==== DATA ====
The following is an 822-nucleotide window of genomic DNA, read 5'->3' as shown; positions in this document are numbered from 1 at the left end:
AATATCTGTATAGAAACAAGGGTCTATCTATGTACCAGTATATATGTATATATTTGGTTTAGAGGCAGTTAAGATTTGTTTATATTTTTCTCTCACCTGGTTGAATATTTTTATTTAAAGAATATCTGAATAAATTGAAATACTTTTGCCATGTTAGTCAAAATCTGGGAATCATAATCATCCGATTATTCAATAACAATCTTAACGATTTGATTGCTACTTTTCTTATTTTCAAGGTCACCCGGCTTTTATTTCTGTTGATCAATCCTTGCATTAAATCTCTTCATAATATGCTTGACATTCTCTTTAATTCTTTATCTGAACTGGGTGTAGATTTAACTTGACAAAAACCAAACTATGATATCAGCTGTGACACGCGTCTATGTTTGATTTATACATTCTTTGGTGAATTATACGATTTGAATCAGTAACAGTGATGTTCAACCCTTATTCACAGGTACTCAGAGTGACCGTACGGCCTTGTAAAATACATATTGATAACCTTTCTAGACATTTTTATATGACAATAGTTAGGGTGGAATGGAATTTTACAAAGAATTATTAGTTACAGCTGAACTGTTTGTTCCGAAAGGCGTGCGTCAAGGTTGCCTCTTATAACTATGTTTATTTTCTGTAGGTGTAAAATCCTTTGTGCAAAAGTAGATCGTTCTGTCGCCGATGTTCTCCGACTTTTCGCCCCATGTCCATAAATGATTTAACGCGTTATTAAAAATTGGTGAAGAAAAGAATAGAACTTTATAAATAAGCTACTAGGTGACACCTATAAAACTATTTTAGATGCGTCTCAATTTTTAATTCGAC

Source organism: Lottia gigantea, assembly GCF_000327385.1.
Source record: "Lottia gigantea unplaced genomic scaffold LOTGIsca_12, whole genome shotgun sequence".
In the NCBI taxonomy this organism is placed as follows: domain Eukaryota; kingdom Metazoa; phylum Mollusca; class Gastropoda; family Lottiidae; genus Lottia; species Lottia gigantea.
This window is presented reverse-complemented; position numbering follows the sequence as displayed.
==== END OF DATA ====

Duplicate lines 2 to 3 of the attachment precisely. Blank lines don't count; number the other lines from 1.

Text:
AATATCTGTATAGAAACAAGGGTCTATCTATGTACCAGTATATATGTATATATTTGGTTTAGAGGCAGTTAAGATTTGTTTATATTTTTCTCTCACCTGGTTGAATATTTTTATTTAAAGAATATCTGAATAAATTGAAATACTTTTGCCATGTTAGTCAAAATCTGGGAATCATAATCATCCGATTATTCAATAACAATCTTAACGATTTGATTGCTACTTTTCTTATTTTCAAGGTCACCCGGCTTTTATTTCTGTTGATCAATCCTTGCATTAAATCTCTTCATAATATGCTTGACATTCTCTTTAATTCTTTATCTGAACTGGGTGTAGATTTAACTTGACAAAAACCAAACTATGATATCAGCTGTGACACGCGTCTATGTTTGATTTATACATTCTTTGGTGAATTATACGATTTGAATCAGTAACAGTGATGTTCAACCCTTATTCACAGGTACTCAGAGTGACCGTACGGCCTTGTAAAATACATATTGATAACCTTTCTAGACATTTTTATATGACAATAGTTAGGGTGGAATGGAATTTTACAAAGAATTATTAGTTACAGCTGAACTGTTTGTTCCGAAAGGCGTGCGTCAAGGTTGCCTCTTATAACTATGTTTATTTTCTGTAGGTGTAAAATCCTTTGTGCAAAAGTAGATCGTTCTGTCGCCGATGTTCTCCGACTTTTCGCCCCATGTCCATAAATGATTTAACGCGTTATTAAAAATTGGTGAAGAAAAGAATAGAACTTTATAAATAAGCTACTAGGTGACACCTATAAAACTATTTTAGATGCGTCTCAATTTTTAATTCGAC

Source organism: Lottia gigantea, assembly GCF_000327385.1.